Are you buying a new computer, or perhaps building one yourself? Either way, while there are many factors that come into play when selecting your new PC or Mac, the most important (other than price) is perhaps the processor. The processor, which determines how fast the machine performs, varies from computer to computer, and in order to get the most bang for your buck here’s what you need to know.
There are two main brands of processors on the market today, Intel and AMD. Like all processors the speed is measured in GHz, or Gigahertz. Intel Brand has three categories of processors out there now, Celeron, Pentium and Core. AMD has Sempron, Athlon and Phenom. Both brands come in single core, or one processor, and multicore, which has between two and typically six cores. The more cores you have, the faster the computing speed. But faster processors produce more heat, which is why you need a proper fan/cooling system built into computer. The last thing you want to do is overheat your processor, which not only slows you down, but may cause you to end up replacing the processor sooner than you would’ve needed to.
Like all technological innovations, processors become outdated as new systems are developed. For Intel, the newer processors are the I3- I7 series. I3 are the cheaper of these three, but they are also slower than the I7. The I5 is considered the standard ‘midrange’ processor for Intel these days, performing faster than the I3 but slower and cheaper than the I7. The second generation of these three processors, referred to as Sandy Bridge perform up to 40% faster than the first generation and have an on board graphics chip, which though not of super high quality, serves the daily use of watching movies on your machine.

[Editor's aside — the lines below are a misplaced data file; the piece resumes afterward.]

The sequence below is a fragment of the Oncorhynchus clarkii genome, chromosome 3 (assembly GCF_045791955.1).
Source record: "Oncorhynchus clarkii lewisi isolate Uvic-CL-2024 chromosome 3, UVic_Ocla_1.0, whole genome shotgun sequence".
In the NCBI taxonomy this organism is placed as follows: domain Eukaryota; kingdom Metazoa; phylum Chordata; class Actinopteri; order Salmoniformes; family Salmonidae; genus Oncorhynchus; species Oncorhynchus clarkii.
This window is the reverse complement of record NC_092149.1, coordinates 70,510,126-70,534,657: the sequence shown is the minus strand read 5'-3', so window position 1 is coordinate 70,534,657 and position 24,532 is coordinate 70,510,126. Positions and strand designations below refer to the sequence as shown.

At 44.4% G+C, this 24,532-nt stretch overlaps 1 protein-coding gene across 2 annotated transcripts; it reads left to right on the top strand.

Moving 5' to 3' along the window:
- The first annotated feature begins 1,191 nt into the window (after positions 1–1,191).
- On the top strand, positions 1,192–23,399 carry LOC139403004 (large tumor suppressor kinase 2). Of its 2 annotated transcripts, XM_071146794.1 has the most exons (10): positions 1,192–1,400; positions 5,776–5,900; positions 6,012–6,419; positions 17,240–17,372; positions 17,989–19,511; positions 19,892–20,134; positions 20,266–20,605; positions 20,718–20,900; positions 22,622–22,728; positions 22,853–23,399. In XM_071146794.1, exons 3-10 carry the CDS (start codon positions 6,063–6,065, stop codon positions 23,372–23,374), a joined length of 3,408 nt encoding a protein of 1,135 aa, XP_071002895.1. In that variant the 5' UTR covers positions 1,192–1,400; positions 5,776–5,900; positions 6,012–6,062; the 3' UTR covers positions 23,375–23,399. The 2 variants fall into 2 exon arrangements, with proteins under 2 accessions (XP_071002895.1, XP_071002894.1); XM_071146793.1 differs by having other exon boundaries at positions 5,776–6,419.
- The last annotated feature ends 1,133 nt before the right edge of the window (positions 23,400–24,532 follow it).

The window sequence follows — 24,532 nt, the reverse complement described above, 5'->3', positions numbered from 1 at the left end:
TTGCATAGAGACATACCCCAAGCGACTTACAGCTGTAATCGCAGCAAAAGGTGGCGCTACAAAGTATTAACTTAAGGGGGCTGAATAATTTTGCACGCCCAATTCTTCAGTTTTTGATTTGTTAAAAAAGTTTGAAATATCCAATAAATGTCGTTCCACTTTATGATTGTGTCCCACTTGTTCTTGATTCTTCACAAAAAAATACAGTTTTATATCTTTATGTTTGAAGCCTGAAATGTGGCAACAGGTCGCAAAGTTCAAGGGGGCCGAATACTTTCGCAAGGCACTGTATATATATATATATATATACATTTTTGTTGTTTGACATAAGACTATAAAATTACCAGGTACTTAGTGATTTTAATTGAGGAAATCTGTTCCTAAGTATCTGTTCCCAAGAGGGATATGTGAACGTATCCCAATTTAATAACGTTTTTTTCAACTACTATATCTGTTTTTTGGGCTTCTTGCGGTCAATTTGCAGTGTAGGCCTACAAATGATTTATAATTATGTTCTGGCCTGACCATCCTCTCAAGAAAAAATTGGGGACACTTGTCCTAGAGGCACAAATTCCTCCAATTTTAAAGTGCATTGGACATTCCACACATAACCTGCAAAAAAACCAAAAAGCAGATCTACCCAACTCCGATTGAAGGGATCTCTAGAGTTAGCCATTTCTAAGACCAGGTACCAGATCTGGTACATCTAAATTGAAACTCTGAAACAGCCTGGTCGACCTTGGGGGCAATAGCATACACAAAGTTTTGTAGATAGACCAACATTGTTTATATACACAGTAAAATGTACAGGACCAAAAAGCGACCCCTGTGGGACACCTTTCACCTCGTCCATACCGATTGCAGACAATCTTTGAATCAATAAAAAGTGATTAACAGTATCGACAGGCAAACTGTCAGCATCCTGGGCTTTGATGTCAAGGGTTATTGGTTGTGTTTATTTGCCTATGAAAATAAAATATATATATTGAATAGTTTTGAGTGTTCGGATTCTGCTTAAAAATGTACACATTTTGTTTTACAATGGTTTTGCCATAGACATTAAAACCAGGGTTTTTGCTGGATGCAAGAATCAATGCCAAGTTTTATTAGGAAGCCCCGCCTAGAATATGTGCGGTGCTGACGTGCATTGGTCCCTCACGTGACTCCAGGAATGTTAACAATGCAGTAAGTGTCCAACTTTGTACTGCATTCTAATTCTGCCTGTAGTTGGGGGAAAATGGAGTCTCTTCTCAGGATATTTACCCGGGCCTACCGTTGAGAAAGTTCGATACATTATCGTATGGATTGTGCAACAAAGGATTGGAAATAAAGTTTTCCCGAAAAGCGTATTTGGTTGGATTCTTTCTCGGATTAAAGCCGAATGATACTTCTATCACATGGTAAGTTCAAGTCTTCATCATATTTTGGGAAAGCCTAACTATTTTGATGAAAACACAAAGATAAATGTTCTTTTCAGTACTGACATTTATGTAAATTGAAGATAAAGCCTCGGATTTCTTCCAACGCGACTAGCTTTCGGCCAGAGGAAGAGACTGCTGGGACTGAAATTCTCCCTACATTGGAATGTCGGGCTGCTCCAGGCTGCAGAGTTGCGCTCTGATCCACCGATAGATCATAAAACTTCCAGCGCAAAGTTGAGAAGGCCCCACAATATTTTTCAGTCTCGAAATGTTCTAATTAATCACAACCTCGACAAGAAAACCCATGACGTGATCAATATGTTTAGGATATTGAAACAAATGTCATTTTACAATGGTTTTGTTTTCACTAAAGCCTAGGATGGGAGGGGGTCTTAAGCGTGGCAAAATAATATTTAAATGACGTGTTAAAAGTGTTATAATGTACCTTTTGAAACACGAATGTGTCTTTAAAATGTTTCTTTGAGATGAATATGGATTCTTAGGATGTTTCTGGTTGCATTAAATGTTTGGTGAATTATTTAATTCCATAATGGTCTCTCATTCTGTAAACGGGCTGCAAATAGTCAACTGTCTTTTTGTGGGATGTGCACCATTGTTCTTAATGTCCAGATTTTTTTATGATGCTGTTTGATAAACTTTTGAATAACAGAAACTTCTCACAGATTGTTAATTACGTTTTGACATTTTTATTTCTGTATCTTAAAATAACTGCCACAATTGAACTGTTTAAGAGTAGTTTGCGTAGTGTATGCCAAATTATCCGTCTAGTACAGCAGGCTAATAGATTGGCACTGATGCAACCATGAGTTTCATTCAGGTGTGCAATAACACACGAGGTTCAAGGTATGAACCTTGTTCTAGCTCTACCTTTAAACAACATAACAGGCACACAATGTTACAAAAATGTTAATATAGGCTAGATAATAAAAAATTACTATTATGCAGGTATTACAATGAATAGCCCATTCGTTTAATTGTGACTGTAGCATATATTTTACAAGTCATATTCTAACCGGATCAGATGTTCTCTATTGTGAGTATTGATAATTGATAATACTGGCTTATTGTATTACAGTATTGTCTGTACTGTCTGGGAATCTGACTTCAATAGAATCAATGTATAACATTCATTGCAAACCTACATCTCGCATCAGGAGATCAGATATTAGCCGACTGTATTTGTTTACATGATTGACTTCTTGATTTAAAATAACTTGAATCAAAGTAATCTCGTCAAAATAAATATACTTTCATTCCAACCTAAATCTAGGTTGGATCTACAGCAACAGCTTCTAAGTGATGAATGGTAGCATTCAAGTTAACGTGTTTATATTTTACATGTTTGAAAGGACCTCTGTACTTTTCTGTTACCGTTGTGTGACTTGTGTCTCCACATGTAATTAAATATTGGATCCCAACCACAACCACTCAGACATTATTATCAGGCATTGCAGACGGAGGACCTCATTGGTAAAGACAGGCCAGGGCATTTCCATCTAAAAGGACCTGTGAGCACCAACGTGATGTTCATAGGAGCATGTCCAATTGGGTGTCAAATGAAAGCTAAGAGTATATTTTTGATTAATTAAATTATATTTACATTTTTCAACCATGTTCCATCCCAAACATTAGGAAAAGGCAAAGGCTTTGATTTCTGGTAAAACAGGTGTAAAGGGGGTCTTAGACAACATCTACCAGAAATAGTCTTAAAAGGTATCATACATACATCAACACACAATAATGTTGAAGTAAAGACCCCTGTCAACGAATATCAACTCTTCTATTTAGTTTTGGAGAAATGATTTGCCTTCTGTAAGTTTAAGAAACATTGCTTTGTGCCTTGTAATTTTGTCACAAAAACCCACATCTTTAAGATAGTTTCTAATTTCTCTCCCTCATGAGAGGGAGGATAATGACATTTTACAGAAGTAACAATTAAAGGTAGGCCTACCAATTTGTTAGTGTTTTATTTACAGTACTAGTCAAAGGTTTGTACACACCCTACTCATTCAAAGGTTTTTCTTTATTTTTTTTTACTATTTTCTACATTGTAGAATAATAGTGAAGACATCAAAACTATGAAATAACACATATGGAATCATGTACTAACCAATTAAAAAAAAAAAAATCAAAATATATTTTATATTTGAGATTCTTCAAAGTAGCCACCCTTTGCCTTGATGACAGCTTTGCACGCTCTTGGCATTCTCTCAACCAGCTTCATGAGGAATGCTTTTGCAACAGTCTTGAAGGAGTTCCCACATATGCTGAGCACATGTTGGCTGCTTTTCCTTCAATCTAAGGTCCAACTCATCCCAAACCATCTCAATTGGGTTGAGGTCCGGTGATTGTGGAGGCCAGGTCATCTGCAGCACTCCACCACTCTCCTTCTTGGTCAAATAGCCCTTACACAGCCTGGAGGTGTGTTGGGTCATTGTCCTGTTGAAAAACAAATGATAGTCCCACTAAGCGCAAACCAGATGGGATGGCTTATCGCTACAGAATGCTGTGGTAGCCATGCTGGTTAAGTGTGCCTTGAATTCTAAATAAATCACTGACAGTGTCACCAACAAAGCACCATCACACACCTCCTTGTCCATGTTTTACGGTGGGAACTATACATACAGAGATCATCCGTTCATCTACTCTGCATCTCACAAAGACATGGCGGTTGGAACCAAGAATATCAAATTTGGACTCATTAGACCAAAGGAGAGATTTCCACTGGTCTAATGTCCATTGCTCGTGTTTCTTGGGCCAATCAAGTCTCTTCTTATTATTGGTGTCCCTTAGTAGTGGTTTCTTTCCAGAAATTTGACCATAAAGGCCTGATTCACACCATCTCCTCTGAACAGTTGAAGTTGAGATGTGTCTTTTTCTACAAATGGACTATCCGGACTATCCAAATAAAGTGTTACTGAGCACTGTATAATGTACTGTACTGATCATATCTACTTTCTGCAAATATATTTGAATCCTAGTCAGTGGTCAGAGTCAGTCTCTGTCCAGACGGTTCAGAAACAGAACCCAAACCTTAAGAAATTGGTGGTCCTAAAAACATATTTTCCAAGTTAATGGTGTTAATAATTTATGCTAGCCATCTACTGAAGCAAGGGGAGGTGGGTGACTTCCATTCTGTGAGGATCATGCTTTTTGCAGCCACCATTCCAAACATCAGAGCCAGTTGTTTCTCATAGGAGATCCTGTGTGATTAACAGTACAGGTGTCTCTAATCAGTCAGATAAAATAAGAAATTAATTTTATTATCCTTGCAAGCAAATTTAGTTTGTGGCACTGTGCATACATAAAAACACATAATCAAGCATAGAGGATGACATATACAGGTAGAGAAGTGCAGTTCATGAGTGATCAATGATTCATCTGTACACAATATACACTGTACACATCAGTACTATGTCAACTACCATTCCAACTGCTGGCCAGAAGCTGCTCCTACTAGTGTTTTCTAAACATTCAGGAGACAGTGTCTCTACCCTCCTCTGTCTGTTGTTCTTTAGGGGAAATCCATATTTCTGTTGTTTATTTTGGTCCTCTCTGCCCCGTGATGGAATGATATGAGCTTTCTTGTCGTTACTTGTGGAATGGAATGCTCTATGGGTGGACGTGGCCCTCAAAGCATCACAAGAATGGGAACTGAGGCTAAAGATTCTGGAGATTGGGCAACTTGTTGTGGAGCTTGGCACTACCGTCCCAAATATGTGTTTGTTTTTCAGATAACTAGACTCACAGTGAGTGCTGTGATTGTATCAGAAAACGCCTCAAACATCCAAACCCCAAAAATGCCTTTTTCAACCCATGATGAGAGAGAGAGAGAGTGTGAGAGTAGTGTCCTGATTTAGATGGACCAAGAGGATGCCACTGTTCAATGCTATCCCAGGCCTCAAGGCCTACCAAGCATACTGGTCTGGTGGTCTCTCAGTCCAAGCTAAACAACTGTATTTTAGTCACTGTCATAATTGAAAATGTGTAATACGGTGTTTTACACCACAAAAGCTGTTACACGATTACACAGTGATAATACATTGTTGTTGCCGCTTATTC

AMD processors aren’t as fast, but they are cheap and compatible with most AM3 motherboards, which is important when upgrading processors without losing the computer. Of the three types, AMD Athlon II are the budget processors. These come in a number of varieties indicated by X2, X3, or X4. The number indicates how many cores they have. Athlon II has enough power for basic PC tasks and is relatively cheap for a processor of this caliber. Phenom is 35% faster, and is comparible to the Intel Core I3 in performance, but the I3 still has 10% more processing speed than the Phenom. Intel I7 is 2X the speed of the Athlon, but almost twice as expensive.
In conclusion, if price is key, go with the less expensive AMD Athlon processor, multicore which is cheap and has decent enough computing speed to get by. If you have a bit more money to spend and want better performance, go with the Intel Core series.
-Rachael Maxon, ATS Student Manager